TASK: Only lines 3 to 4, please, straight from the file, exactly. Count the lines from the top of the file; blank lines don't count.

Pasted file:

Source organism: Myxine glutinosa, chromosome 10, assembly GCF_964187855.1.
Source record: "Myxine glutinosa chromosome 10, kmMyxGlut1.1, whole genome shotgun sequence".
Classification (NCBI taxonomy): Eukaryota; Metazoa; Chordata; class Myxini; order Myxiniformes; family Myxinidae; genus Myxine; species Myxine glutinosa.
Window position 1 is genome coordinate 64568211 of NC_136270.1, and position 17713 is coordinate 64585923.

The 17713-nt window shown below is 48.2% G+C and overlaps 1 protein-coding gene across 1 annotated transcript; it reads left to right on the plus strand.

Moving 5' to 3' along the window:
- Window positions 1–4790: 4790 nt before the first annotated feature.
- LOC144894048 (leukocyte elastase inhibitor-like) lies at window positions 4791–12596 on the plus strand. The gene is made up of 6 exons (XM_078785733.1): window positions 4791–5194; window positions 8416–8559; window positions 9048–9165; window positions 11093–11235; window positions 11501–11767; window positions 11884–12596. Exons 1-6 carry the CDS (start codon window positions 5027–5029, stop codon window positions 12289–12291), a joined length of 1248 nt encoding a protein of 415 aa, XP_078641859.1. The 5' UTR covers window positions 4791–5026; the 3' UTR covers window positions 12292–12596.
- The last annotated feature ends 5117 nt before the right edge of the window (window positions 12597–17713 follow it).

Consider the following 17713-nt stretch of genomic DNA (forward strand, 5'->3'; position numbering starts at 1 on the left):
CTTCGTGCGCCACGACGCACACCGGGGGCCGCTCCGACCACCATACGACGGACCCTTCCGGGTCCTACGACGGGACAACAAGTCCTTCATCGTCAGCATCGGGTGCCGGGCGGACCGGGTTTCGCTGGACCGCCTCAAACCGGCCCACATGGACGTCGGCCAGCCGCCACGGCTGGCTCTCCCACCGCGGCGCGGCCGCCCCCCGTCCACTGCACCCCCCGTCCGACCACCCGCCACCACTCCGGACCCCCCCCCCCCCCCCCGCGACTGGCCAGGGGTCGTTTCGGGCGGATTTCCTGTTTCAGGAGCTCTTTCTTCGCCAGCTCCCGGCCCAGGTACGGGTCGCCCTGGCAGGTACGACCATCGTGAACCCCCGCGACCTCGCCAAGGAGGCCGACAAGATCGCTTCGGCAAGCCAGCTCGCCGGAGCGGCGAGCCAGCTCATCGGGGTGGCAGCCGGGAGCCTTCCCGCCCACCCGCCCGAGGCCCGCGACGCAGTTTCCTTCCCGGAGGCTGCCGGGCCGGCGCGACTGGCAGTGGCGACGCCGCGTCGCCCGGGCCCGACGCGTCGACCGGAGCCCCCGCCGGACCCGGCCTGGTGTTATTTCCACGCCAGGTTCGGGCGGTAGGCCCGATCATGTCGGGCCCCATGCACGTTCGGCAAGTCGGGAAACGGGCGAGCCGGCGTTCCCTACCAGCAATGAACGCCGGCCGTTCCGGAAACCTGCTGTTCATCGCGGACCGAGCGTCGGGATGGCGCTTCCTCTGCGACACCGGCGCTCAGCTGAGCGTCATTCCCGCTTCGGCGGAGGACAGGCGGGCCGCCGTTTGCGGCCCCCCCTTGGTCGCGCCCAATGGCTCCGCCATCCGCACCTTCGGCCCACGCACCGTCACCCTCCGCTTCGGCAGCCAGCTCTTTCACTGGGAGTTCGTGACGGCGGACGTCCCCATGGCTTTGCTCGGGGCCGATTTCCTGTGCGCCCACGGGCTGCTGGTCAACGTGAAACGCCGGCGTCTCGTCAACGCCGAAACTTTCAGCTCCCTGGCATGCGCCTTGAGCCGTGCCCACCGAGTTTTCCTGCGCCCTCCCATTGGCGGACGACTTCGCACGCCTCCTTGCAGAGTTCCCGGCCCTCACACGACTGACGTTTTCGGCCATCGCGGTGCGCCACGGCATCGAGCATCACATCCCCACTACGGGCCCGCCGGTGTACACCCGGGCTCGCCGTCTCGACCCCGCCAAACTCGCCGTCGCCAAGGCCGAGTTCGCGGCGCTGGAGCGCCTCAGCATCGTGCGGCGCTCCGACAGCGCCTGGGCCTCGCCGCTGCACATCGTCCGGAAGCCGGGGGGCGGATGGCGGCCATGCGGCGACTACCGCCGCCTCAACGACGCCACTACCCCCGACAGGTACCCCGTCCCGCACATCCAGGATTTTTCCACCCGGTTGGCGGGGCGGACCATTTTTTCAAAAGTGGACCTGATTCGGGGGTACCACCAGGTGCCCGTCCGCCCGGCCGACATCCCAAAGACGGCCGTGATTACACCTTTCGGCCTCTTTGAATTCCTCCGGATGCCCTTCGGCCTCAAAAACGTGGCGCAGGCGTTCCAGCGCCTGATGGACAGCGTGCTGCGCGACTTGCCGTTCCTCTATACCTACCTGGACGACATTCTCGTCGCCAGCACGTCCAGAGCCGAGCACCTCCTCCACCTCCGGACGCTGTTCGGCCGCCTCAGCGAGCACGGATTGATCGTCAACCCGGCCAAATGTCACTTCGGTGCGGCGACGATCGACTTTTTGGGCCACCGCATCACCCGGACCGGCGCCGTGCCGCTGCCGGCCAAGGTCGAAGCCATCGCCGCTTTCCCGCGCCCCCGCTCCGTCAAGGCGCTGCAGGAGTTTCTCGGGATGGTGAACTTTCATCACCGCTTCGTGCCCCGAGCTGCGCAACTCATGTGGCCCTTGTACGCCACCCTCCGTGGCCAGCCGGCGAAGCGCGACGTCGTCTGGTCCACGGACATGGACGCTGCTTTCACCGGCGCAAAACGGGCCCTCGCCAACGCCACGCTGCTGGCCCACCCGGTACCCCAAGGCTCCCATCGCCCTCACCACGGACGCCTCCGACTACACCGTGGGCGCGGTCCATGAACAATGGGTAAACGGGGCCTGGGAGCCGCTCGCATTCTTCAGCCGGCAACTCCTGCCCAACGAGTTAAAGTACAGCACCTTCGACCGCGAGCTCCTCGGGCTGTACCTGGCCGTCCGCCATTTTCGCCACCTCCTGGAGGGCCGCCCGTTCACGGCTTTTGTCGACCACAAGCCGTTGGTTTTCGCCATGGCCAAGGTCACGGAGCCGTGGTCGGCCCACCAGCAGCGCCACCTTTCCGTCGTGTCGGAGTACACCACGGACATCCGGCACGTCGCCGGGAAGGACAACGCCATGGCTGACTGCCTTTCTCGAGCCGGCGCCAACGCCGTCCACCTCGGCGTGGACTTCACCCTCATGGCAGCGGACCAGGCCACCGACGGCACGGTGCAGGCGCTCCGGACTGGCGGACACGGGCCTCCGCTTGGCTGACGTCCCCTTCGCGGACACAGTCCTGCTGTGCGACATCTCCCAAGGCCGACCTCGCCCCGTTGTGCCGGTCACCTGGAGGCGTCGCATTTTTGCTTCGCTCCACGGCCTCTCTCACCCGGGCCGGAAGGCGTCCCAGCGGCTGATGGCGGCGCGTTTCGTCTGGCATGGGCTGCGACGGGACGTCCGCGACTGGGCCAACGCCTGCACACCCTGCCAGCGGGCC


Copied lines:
Classification (NCBI taxonomy): Eukaryota; Metazoa; Chordata; class Myxini; order Myxiniformes; family Myxinidae; genus Myxine; species Myxine glutinosa.
Window position 1 is genome coordinate 64568211 of NC_136270.1, and position 17713 is coordinate 64585923.